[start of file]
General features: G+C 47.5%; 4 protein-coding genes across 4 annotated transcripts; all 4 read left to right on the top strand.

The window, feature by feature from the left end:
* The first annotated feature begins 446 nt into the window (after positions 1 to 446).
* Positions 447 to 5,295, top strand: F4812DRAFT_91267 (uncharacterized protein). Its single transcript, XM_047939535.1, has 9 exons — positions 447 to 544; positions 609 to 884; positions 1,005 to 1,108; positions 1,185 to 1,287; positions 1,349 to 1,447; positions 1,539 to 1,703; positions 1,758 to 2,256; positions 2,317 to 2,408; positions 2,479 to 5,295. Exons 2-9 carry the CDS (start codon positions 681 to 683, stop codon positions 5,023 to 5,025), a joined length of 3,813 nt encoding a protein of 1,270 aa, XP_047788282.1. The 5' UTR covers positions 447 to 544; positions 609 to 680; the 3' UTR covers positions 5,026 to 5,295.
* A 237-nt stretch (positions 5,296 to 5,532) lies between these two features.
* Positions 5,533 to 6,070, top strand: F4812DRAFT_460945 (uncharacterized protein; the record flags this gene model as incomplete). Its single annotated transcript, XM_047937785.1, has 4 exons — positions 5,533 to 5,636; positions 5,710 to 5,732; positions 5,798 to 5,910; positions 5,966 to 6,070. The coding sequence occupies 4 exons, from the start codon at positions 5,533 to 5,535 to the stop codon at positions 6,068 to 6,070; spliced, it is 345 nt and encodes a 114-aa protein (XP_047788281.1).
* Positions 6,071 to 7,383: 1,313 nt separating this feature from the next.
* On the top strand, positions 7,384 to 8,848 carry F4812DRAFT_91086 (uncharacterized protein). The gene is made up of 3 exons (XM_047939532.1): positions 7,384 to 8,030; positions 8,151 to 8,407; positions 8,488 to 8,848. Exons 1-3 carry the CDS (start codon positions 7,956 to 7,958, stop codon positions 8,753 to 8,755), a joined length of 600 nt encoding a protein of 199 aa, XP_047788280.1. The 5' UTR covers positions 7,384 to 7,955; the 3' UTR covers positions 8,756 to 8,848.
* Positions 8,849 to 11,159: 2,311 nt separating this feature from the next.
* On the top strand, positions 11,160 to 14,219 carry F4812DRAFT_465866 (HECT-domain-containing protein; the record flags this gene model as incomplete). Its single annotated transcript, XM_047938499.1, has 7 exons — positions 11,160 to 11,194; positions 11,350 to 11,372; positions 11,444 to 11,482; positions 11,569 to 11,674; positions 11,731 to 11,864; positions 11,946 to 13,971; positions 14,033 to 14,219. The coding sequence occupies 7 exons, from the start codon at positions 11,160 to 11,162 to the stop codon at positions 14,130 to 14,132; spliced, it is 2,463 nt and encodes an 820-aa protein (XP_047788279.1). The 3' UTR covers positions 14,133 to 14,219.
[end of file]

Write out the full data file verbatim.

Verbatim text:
General features: G+C 47.5%; 4 protein-coding genes across 4 annotated transcripts; all 4 read left to right on the top strand.

The window, feature by feature from the left end:
* The first annotated feature begins 446 nt into the window (after positions 1 to 446).
* Positions 447 to 5,295, top strand: F4812DRAFT_91267 (uncharacterized protein). Its single transcript, XM_047939535.1, has 9 exons — positions 447 to 544; positions 609 to 884; positions 1,005 to 1,108; positions 1,185 to 1,287; positions 1,349 to 1,447; positions 1,539 to 1,703; positions 1,758 to 2,256; positions 2,317 to 2,408; positions 2,479 to 5,295. Exons 2-9 carry the CDS (start codon positions 681 to 683, stop codon positions 5,023 to 5,025), a joined length of 3,813 nt encoding a protein of 1,270 aa, XP_047788282.1. The 5' UTR covers positions 447 to 544; positions 609 to 680; the 3' UTR covers positions 5,026 to 5,295.
* A 237-nt stretch (positions 5,296 to 5,532) lies between these two features.
* Positions 5,533 to 6,070, top strand: F4812DRAFT_460945 (uncharacterized protein; the record flags this gene model as incomplete). Its single annotated transcript, XM_047937785.1, has 4 exons — positions 5,533 to 5,636; positions 5,710 to 5,732; positions 5,798 to 5,910; positions 5,966 to 6,070. The coding sequence occupies 4 exons, from the start codon at positions 5,533 to 5,535 to the stop codon at positions 6,068 to 6,070; spliced, it is 345 nt and encodes a 114-aa protein (XP_047788281.1).
* Positions 6,071 to 7,383: 1,313 nt separating this feature from the next.
* On the top strand, positions 7,384 to 8,848 carry F4812DRAFT_91086 (uncharacterized protein). The gene is made up of 3 exons (XM_047939532.1): positions 7,384 to 8,030; positions 8,151 to 8,407; positions 8,488 to 8,848. Exons 1-3 carry the CDS (start codon positions 7,956 to 7,958, stop codon positions 8,753 to 8,755), a joined length of 600 nt encoding a protein of 199 aa, XP_047788280.1. The 5' UTR covers positions 7,384 to 7,955; the 3' UTR covers positions 8,756 to 8,848.
* Positions 8,849 to 11,159: 2,311 nt separating this feature from the next.
* On the top strand, positions 11,160 to 14,219 carry F4812DRAFT_465866 (HECT-domain-containing protein; the record flags this gene model as incomplete). Its single annotated transcript, XM_047938499.1, has 7 exons — positions 11,160 to 11,194; positions 11,350 to 11,372; positions 11,444 to 11,482; positions 11,569 to 11,674; positions 11,731 to 11,864; positions 11,946 to 13,971; positions 14,033 to 14,219. The coding sequence occupies 7 exons, from the start codon at positions 11,160 to 11,162 to the stop codon at positions 14,130 to 14,132; spliced, it is 2,463 nt and encodes an 820-aa protein (XP_047788279.1). The 3' UTR covers positions 14,133 to 14,219.